By Glenda McCarthy
The smell of sawdust and the roar of power tools may not come to mind when you think of creating art, but for Justin Bennett these familiar sights and sounds are all a part of his craft.
The 20-year-old cabinetmaker is at the top of his game, creating beautiful hand-crafted cabinets and furniture from raw materials – a skill he honed at CNA. Those skills were recognized recently with a bronze medal at the WorldSkills Americas competition in São Paulo, Brazil. The years of hard work and months of preparation paid off, making Justin an internationally recognized cabinetmaker.
But reaching that level of success didn’t happen overnight. Justin was lucky to discover his love of wood-work while still in high school, where even then his focus and dedication stood out. Gary Murley, Justin’s high school shop teacher, vividly recalls the high level of work Justin put into each piece.
“Everything had to be perfect – far beyond what is expected of most students in the class. Justin always chose something that was very difficult and very often he would choose things he hadn’t done before, so he was always trying something new.”
Gary recalls the nursery rhyme “Good, better, best, never let it rest” and feels there’s no better fit than applying it to Justin. “It means you’re always trying to improve yourself and he’s a good example of that. He’s always trying to make it better and every project was more difficult than the previous, every skill he developed was better than the last one he tried.”
When Justin expressed an interest in carpentry as a possible career option, Gary encouraged Justin and suggested CNA’s Cabinetmaker program.
“His eyes lit up and it was like that little gold sparkle was in his eye,” Gary recalls, adding he’s absolutely delighted to have had the opportunity to watch Justin excel at his craft. “I knew way back then that he had the skills, he just needed to practice. He certainly had it in his heart – there is no mistake about that. I’m not overly surprised at his success but I am delighted.”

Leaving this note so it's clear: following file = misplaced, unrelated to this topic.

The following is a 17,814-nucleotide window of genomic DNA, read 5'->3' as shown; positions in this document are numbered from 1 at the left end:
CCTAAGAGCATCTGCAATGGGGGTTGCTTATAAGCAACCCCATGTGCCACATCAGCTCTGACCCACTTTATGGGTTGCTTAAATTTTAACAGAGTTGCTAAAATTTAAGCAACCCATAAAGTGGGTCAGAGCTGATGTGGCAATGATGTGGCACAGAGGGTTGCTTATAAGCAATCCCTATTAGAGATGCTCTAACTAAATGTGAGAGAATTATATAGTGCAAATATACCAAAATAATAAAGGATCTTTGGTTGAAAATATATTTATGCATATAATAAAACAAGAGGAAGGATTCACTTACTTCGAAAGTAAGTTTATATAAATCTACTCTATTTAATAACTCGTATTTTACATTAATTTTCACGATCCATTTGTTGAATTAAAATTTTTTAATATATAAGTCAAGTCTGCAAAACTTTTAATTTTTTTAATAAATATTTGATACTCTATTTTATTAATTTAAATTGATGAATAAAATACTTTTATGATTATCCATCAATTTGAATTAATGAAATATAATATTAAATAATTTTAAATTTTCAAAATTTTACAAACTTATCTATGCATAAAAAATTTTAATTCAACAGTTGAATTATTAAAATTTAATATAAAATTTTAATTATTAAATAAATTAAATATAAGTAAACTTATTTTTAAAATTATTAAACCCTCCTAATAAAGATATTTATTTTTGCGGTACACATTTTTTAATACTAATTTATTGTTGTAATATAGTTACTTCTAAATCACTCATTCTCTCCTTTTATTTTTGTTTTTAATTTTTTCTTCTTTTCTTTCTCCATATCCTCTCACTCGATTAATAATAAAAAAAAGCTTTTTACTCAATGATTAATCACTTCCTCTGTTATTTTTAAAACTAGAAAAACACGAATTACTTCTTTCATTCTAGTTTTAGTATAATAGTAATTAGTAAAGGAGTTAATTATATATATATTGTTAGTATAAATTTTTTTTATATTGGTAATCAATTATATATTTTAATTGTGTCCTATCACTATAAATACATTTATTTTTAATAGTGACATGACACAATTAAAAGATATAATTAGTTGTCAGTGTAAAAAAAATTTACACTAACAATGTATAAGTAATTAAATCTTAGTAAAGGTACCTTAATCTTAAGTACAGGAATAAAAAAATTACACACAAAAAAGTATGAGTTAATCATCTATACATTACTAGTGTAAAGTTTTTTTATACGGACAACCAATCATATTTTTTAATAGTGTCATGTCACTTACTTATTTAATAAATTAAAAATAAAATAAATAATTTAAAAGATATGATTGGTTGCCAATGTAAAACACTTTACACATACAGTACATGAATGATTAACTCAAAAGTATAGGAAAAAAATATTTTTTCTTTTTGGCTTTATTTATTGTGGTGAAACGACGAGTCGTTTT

It didn’t take long for CNA Cabinetmaker instructor Kelly Tompkins to recognize Justin’s raw talent.
“Cabinetmaking isn’t just about building kitchen cabinets,” Kelly says. “It’s about building furniture; it’s about working with hand and power tools and creating different pieces of wood work. It’s a beautiful environment to work in. It’s very rewarding because you’re being very creative and working with wood.”
And Justin certainly excels in that environment.
“It comes very natural to him. He’s like a sponge and whatever you show him he eats it up and wants to know more,” Kelly continues. “He asks you questions and he’s enthusiastic about it. Whatever he learns, he goes out and he practices it and that’s the way to hone your skills. Not a lot of people have that passion like he does.”
Justin has a quiet confidence and level of patience, which shows in his work. But if you ask him about his skills he’s very modest, never dreaming the program at CNA would take him so far.
“It’s hard to describe the feeling,” Justin says of taking a bronze medal. “It’s nice to see the months and years of work pay off and to be recognized that way but I didn’t think I would go so far.”
He says when he applied to the Cabinetmaker program it was to see if he could take something he loved and turn it into a career.
“I only took the course because I thought it was a career I would enjoy. I never realized it could take me to the national competition and then Brazil.”
There were five people competing for the medals in Brazil and with numerous spectators it could have been distracting, but Justin never lost his focus.
“As far as crowds go, once I get started at the work I just tune out everything. I don’t pay attention to the crowds watching or anyone coming by. Once I start on a project I’m completely wrapped up in it and focused on it. I ignore everything around me.”
That ability to be so focused translates well into his job at Jasper Kitchen and Bath in Corner Brook. While he’s never thought of what he does as creating art per se, he does find it extremely gratifying.
“Turning rough lumber into furniture is what drew me to the trade. When you have rough lumber it doesn’t look like much – just boards laying around, but when you are able to turn it into something it’s very rewarding.”
Kelly describes Justin as a great ambassador for the Cabinetmaker program at CNA, although Justin says he will never get used to people praising his abilities. “It’s a lot to take in. It’s nice that people think your work is good and think you’re doing a good job.”
Modest words indeed from someone who has been internationally recognized.